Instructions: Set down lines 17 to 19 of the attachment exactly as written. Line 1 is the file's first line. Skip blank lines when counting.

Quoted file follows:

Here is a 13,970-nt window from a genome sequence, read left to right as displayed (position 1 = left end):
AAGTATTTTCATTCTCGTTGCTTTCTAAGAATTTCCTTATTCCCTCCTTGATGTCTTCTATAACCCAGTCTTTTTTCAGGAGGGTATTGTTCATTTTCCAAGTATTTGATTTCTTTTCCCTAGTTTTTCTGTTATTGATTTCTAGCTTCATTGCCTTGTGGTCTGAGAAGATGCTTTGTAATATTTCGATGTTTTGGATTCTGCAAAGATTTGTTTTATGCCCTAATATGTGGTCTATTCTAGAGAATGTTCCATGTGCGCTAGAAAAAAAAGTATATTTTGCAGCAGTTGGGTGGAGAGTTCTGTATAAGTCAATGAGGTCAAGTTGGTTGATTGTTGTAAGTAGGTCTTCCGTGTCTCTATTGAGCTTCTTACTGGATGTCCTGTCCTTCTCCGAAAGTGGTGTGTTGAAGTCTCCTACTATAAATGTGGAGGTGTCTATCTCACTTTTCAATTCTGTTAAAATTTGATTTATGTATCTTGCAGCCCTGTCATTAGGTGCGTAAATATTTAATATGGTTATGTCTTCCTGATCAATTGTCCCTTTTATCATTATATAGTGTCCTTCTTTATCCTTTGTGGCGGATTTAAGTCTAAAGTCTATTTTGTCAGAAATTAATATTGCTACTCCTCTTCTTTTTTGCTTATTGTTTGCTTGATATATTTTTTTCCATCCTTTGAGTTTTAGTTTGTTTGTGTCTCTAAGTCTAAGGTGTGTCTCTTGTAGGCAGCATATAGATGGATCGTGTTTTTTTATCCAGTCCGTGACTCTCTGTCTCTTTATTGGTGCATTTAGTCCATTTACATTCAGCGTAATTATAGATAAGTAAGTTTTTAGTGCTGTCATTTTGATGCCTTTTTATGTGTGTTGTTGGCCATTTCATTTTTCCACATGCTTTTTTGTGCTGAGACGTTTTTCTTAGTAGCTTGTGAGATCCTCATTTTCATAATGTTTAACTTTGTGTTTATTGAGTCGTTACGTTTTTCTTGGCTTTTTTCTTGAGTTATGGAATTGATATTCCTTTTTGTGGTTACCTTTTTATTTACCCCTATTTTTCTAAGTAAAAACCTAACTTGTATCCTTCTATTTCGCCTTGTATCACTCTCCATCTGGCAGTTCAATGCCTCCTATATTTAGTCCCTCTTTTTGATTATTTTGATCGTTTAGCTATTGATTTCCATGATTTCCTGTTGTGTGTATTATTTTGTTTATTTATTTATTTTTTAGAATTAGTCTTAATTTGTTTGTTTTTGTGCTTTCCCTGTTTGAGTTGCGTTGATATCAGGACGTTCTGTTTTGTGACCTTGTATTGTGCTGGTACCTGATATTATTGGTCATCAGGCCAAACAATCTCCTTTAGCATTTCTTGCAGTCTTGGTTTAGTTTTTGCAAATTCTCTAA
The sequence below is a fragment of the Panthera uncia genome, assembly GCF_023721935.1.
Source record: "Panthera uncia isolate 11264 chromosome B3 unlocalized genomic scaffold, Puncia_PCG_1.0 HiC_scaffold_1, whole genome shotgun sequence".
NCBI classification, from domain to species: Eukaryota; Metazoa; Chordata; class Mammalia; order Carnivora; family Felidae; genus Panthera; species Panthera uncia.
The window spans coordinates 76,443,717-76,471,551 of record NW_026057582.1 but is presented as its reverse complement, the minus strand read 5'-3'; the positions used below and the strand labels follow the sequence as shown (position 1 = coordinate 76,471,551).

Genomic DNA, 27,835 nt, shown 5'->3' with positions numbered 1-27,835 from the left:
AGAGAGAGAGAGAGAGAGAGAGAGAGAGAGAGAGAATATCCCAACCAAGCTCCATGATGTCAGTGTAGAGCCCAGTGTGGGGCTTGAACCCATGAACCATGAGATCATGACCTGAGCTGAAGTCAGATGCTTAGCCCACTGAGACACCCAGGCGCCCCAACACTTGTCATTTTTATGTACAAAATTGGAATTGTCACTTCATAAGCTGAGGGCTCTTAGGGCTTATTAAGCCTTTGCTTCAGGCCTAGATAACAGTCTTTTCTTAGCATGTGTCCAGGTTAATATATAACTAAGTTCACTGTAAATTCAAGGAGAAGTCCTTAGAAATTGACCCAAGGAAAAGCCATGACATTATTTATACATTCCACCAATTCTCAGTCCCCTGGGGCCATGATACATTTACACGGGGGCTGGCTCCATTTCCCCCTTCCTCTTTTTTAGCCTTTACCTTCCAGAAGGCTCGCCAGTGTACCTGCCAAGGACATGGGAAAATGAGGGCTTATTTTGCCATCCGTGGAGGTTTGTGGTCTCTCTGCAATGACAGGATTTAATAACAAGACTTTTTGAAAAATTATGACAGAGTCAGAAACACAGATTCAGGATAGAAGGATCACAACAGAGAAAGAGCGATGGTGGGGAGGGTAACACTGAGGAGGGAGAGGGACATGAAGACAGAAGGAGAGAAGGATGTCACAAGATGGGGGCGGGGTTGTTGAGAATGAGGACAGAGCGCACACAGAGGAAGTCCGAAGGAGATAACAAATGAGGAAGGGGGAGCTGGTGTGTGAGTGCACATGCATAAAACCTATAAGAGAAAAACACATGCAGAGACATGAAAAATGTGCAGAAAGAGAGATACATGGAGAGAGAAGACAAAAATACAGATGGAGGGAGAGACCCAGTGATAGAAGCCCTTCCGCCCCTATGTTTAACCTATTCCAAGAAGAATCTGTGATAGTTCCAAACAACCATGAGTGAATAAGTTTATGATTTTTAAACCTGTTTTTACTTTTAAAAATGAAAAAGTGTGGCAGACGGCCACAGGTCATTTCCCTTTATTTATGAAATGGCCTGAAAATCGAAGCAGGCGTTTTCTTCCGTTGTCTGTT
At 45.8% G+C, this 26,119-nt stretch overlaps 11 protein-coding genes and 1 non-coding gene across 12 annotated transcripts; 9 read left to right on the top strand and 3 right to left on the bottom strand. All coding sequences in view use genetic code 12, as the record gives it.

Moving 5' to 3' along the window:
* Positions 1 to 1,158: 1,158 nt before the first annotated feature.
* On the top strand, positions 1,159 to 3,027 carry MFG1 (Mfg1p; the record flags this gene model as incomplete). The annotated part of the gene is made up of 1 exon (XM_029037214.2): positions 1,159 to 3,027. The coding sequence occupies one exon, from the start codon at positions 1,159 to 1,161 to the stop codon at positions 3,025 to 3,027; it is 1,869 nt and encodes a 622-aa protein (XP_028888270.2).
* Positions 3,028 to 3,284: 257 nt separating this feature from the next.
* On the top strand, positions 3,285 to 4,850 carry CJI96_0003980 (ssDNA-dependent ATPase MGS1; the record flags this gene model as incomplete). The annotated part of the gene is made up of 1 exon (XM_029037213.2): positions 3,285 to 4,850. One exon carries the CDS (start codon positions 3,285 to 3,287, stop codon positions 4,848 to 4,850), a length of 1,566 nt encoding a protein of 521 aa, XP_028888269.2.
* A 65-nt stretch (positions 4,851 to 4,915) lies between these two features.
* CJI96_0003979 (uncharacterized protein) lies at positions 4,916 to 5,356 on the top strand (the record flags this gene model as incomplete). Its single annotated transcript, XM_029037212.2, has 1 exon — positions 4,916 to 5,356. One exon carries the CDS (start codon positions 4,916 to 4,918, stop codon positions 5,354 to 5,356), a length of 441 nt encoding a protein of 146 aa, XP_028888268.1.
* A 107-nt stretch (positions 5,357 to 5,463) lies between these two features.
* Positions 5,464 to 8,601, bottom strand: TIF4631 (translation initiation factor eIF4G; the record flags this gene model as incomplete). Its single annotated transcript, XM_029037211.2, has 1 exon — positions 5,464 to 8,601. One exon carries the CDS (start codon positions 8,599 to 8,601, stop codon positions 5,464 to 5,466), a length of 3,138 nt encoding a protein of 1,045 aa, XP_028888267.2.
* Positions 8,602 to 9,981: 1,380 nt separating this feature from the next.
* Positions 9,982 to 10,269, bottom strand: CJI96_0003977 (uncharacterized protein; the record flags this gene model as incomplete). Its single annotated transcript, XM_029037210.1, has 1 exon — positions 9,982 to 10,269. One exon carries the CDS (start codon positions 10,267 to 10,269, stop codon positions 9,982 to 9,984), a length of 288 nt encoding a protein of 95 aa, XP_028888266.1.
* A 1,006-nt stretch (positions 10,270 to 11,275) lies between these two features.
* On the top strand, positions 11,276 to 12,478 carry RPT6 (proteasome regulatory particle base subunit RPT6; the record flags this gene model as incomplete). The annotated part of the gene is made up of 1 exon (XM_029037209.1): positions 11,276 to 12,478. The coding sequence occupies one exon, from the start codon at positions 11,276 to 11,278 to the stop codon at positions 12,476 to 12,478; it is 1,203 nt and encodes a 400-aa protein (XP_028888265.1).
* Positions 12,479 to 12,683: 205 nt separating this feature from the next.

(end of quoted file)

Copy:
* A 107-nt stretch (positions 5,357 to 5,463) lies between these two features.
* Positions 5,464 to 8,601, bottom strand: TIF4631 (translation initiation factor eIF4G; the record flags this gene model as incomplete). Its single annotated transcript, XM_029037211.2, has 1 exon — positions 5,464 to 8,601. One exon carries the CDS (start codon positions 8,599 to 8,601, stop codon positions 5,464 to 5,466), a length of 3,138 nt encoding a protein of 1,045 aa, XP_028888267.2.
* Positions 8,602 to 9,981: 1,380 nt separating this feature from the next.